Jump to content
Sign in to follow this  
T216

should alcohol use affect advancement

Recommended Posts

Hi -

 

I would appreciate some input here. I am a scoutmaster of a troop of about 45 scouts. I have a 15 year old who is nearing to be ready for his Eagle candidacy. He has been a good scout at meetings, on trips, etc.

 

However, it has come to light that he drinks some with his buddies. Not on scout trips, but over the weekends or other "social" times, not scout-related at all. Troop committee has reviewed with all Life scouts the importance of their oaths to stay subsdtance-free, but yet this boy seemingly doesn't see anything wrong wiht having a beer or two at times. Nor do his parents.

 

Should his advancement to Eagle be delayed because of this? The parents think not - they think it's okay for scouts to have a policy against alcohol use but that we shouldn't do anything to hold a scout back if he chooses to drink. I think that this shows a choice the scout makes to NOT adhere to the oath and pledge he has made, and there ought to be some consequence? More service work? More leadership to be shown? Or what? I jsut feel that if you have standards and expectations but then there are no consequences for not living up to those standards, then what kind of message does that send to the other scouts about the validity of the standards in the first place? Obviouisly, the parents disagree with me.

 

I am going to call our District office tomorrow to discuss this and see what their suggested guidelines are, as well as bring this up at the Leaders Roundtable next week. But i'm curious as to input from this board. I am sure this is not a unique situation.

 

Thanks.

Share this post


Link to post
Share on other sites

I'm curious how did this come up? Did the Scout admit to this during a Scoutmaster conference? Did he get in trouble at someone's house? Was he arrested? If this is not happening on Scouting activities then how did you become aware of it? Next question is who is supplying him ? In most states that against the law. If you know this is going on don't you have a duty to inform someone to protect the youth ? While what he is doing is wrong- I'm kind of worried about you

Share this post


Link to post
Share on other sites

It was brought to my attention by other adults. This is a fairly close-knit neighborhood troop, a lot of the guys go to the same school, the parents know what is going on, etc.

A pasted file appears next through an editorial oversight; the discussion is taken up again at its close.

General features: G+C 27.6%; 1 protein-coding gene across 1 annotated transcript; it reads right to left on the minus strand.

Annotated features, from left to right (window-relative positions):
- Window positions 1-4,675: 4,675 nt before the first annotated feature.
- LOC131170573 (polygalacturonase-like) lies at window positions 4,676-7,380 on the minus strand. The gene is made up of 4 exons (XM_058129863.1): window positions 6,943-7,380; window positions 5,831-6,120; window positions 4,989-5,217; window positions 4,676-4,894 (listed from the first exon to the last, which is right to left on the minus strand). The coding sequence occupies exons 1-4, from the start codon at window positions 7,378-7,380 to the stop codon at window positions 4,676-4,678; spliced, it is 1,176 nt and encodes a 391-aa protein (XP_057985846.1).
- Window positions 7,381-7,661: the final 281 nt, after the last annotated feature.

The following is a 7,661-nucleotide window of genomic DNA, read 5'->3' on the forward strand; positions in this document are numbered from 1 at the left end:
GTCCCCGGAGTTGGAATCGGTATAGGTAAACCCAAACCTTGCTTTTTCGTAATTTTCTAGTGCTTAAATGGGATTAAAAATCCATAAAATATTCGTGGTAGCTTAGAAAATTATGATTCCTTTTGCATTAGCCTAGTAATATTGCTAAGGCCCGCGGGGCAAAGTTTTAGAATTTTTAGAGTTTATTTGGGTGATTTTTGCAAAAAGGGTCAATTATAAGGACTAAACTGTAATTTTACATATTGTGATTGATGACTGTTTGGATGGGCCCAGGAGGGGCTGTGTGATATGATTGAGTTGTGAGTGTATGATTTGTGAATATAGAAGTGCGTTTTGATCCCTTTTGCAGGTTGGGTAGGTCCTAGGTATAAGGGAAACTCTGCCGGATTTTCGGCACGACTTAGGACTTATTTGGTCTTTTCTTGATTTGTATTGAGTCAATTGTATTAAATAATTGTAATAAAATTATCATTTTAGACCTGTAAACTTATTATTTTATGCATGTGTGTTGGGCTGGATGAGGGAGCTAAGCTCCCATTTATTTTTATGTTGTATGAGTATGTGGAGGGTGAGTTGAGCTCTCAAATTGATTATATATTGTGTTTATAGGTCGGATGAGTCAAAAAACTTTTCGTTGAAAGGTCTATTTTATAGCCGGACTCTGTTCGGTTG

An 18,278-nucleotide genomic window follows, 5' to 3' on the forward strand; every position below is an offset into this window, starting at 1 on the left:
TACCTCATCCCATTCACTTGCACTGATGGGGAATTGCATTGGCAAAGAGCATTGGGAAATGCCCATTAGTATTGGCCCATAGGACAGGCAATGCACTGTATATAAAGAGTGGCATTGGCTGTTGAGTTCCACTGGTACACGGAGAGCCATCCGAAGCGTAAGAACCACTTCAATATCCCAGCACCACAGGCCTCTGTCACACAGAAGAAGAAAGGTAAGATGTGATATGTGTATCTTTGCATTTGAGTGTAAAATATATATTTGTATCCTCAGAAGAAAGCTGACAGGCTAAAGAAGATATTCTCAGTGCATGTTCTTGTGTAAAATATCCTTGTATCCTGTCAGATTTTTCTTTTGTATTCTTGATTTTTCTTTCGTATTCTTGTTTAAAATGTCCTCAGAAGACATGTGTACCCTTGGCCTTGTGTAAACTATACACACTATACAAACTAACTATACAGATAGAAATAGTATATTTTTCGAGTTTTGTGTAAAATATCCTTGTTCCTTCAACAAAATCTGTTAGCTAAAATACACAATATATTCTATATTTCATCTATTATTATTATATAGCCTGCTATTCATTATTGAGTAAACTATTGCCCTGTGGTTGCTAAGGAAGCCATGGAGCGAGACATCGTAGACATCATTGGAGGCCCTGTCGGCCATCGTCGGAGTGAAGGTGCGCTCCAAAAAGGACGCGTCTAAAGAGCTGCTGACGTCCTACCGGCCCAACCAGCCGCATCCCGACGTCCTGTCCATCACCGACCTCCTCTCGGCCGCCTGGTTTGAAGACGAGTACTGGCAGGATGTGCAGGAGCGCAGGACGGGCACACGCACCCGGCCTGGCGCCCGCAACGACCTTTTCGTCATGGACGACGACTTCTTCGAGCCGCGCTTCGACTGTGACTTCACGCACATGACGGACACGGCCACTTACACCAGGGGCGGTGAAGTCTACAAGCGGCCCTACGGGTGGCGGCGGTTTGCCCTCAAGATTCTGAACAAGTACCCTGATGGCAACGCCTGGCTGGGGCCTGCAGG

I talked with the dad tonight and he acknowledges that the son "has had a drink and will probably have more". He sees it as a common "social issue". Clearly I disagree with their approach to the issue.

 

I do not know who buys it for him. But apparently getting beer is no problem. Use among high school students, particulary on weekends, is rampant.

 

I told the dad, i'm not pretending to be the boy's parent or tell you how to do your job (as parent) - other than the obvious that what he is doing is against the law. But along these lines, how do you expect us (troop leaders) to sign off on his being an Eagle scout, when we know that he is choosing to drink underage? Yet the dad doesn't feel we should do anything, and that this shouldn't affect his son's advancement at all.

 

I'm not proposing to kick him out of scouts or forever deny him his Eagle opportunity. Yet it seems we just shouldn't ignore this choice the boy is making, even if he does think he is "drinking responsibly" (which I think most people would agree that for a 15 year old, that is an oxymoron)

 

 

Share this post


Link to post
Share on other sites

Interesting quandary. A 15 year old drinking alcohol is breaking the law. And if he is buying it, he is breaking the law again. Trustworthy? I'd say not. And if mom & dad are the purchasers or suppliers of his alcohol, they, too, are breaking the law.

 

I would hold him up until he decides to be trustworthy.